It’s a question that comes up with increasing frequency as use of the Outcome and Session Rating Scales in the helping professions spreads around the globe and across diverse service settings.
When I answer an unequivocal, “yes,” the asker often responds as though I’d not heard what they said.
Speaking slowly and enunciating, “But Scott, we don’t do “t r e a t m e n t.‘” Invariably, they then clarify, “We do child protection,” or “We’re not therapists, we are case managers,” or providers in any of a large number of supportive, criminal justice, or other statutory social services.
How “treatment” became synonymous with psychotherapy (and other medical procedures) is a mystery to me. The word, as Merriam-Webster defines it, is merely the way we conduct ourselves — our specific manner, actions and behaviors — towards others.
With this definition in mind, working “feedback-informed” simply means interacting with people as though their experience of the service is both primary and consequential. The challenge, I suppose, is how to do this when lives may be at risk (e.g., child protection, probation and parole), or when rules and regulations prescribe (or proscribe) provider and agency actions irrespective of how service users feel or what they prefer.
Over the last decade, many governmental and non-governmental organizations have succeeded in making statutory services feedback-informed — and the results are impressive. For recipients, more engagement and better outcomes. For providers, less burnout, job turnover, and fewer sick days.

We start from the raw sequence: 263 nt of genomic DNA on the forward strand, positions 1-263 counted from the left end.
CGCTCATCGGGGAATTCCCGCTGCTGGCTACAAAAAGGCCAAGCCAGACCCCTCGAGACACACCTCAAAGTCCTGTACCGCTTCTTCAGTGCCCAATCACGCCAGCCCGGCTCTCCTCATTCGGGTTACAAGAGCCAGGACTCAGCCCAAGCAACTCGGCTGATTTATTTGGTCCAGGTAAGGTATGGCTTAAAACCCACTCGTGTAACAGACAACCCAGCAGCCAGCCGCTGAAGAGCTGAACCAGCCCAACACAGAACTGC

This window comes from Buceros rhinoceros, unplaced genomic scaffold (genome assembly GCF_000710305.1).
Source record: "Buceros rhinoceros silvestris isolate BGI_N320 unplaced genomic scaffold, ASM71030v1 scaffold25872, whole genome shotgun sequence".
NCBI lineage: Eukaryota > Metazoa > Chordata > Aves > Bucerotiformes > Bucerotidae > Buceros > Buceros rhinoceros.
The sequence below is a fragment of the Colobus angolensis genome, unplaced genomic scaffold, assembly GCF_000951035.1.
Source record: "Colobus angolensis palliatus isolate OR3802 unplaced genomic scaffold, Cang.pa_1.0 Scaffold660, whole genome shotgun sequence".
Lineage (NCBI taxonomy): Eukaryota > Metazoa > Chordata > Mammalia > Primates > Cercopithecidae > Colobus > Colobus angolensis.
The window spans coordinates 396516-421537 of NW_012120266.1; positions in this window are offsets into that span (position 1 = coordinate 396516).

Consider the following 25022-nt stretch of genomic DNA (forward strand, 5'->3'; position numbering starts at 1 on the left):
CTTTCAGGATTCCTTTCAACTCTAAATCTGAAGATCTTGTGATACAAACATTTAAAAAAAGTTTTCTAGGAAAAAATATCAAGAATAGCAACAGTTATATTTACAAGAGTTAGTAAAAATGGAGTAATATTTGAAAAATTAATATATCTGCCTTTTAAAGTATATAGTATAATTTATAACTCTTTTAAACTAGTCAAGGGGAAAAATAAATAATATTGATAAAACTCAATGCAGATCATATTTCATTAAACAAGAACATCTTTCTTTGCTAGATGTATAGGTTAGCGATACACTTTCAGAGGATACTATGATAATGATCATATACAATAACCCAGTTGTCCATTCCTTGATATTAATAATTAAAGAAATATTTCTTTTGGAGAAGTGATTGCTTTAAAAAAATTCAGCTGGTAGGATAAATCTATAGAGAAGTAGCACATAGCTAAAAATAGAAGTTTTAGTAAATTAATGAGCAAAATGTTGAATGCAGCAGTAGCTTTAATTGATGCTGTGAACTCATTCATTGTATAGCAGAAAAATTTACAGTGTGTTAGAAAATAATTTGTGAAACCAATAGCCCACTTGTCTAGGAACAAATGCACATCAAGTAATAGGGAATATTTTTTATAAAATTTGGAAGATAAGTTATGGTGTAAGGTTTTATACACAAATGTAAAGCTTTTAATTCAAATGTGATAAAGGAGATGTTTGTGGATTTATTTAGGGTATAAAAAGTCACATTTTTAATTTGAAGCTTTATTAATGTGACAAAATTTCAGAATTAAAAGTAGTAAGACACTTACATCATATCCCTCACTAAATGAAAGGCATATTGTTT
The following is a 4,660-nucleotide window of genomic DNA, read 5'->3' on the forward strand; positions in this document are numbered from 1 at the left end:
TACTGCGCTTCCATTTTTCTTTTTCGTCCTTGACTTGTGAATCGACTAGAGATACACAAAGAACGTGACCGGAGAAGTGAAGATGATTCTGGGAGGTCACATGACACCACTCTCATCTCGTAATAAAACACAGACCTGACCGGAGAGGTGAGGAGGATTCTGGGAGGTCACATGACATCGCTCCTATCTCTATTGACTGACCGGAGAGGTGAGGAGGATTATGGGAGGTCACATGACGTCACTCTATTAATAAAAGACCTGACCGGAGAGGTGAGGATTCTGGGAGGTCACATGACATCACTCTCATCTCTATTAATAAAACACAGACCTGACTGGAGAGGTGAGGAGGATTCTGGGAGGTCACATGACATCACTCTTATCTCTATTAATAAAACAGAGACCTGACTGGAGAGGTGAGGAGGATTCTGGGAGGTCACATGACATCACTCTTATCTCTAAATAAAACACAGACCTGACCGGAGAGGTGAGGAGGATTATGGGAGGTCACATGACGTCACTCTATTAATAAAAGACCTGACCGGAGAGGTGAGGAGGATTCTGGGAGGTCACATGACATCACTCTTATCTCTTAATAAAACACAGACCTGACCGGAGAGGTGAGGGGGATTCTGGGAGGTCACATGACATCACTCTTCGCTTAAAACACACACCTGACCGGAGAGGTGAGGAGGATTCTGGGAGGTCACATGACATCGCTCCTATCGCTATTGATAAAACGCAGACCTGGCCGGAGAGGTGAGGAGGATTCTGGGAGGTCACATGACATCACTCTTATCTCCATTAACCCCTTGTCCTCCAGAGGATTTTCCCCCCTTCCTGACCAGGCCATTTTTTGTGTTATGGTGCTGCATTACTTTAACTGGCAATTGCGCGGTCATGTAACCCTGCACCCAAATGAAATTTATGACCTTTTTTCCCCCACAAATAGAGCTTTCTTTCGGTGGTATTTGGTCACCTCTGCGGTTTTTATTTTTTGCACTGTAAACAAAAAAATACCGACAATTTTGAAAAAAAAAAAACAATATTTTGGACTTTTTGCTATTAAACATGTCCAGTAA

I had the opportunity to speak with the members and managers of one social service agency — Gladsaxe Kommune in Denmark — this last week. They described the ups, downs, and challenges they faced — including retraining staff, seeking variances to existing laws from authorities, — while working to transform agency practice and culture. If you work in this sector, I know you’ll find their experience both inspiring and practical. You can find the video below. Another governmental agency has created a step-by-step guide (in English) for implementing feedback informed treatment (FIT) in statutory service settings. It’s amazingly detailed and comprehensive. It’s also free. To access, click here.
Cliff note version of the results of implementing FIT in statutory services?
- 50% fewer kids placed outside the home
- 100% decrease in complaints filed by families against social service agencies and staff
- 100% decrease in staff turnover and sick days
OK, that’s it for now. Please leave a comment. If you, or your agency, is considering implementing FIT, please join us for the two-day intensive training in August. This time around, you can participate without leaving home as the entire workshop will be held online. For more information, click on the icon below.
All the best,
Scott D. Miller, Ph.D.
Director, International Center for Clinical Excellence